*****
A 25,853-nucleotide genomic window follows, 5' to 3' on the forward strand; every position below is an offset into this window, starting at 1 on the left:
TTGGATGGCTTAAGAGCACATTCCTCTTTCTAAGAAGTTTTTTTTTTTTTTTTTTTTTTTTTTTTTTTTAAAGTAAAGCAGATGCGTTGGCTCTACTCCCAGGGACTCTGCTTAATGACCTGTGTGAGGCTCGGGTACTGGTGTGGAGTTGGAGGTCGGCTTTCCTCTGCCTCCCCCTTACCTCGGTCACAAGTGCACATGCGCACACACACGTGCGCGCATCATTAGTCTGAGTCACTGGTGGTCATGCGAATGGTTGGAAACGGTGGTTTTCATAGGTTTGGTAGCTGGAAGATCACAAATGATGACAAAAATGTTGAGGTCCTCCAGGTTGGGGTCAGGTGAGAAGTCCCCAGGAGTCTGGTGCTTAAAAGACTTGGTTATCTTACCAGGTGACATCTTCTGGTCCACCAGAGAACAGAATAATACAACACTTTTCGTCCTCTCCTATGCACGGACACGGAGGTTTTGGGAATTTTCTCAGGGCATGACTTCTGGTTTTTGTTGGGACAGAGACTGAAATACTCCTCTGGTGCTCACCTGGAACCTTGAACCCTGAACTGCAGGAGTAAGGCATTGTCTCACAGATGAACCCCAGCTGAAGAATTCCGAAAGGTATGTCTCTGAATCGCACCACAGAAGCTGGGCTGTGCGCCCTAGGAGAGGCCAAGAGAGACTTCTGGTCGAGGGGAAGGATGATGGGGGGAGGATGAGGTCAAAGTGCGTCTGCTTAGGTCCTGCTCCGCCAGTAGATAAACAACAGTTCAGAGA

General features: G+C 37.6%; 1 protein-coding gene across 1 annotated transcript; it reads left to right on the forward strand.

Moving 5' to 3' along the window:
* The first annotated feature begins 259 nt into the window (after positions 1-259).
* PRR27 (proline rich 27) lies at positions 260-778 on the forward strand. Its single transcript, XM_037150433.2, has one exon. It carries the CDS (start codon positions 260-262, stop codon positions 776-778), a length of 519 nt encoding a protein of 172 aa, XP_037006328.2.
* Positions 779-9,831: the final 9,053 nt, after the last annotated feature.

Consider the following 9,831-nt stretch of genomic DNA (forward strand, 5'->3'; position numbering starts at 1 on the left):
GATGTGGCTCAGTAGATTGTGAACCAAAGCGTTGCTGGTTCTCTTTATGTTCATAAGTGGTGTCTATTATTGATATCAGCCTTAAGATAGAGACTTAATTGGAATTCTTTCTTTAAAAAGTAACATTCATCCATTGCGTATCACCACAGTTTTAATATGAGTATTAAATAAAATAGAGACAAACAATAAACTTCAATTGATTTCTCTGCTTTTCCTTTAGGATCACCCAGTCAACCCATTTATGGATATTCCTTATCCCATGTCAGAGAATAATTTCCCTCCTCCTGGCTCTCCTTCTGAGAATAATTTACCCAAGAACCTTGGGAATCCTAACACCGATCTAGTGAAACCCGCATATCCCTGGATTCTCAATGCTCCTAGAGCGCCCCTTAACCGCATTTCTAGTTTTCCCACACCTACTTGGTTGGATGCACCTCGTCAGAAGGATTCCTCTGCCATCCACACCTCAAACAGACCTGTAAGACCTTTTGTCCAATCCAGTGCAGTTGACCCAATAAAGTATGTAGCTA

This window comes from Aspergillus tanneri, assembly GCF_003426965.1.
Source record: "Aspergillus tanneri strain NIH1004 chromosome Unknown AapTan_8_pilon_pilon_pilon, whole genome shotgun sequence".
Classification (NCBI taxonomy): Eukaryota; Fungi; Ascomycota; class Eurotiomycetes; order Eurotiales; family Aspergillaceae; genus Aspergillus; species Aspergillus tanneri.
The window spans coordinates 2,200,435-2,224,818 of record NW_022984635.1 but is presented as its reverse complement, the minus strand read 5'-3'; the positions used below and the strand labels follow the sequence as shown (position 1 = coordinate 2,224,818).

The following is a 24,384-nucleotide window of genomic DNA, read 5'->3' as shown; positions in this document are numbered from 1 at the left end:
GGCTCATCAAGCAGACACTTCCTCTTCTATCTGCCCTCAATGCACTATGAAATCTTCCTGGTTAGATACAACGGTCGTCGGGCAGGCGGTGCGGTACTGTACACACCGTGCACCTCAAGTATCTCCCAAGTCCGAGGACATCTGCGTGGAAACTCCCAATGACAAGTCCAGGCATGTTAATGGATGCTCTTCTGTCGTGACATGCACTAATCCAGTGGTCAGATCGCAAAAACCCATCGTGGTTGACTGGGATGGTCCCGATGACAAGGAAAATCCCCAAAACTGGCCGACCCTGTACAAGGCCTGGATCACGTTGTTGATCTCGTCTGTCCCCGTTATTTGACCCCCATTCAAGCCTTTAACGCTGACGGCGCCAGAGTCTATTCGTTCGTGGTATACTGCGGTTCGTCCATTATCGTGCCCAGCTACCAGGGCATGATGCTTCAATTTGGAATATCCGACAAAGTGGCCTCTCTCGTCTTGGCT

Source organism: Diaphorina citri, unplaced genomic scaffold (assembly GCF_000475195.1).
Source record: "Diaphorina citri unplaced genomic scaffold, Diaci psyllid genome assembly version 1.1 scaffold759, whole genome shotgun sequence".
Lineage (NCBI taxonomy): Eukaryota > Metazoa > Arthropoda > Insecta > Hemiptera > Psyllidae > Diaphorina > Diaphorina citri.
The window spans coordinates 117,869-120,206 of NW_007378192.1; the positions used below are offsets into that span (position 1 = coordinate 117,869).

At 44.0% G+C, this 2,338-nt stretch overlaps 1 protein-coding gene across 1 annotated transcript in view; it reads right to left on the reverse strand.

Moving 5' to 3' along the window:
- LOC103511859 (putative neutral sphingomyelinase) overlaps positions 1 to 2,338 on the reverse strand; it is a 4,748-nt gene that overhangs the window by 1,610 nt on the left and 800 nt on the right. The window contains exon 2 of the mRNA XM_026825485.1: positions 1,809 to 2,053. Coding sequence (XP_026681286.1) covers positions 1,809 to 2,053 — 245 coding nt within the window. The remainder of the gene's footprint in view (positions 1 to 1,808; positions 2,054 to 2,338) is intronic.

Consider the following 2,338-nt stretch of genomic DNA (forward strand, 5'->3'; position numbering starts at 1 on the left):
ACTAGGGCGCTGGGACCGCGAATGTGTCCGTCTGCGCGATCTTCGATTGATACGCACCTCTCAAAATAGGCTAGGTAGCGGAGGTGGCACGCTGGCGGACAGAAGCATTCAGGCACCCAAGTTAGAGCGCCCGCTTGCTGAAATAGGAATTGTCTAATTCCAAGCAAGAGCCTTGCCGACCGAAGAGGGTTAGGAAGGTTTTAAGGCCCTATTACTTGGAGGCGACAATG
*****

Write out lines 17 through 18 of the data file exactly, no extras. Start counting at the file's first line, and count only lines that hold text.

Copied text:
Source record: "Diaphorina citri unplaced genomic scaffold, Diaci psyllid genome assembly version 1.1 scaffold759, whole genome shotgun sequence".
Lineage (NCBI taxonomy): Eukaryota > Metazoa > Arthropoda > Insecta > Hemiptera > Psyllidae > Diaphorina > Diaphorina citri.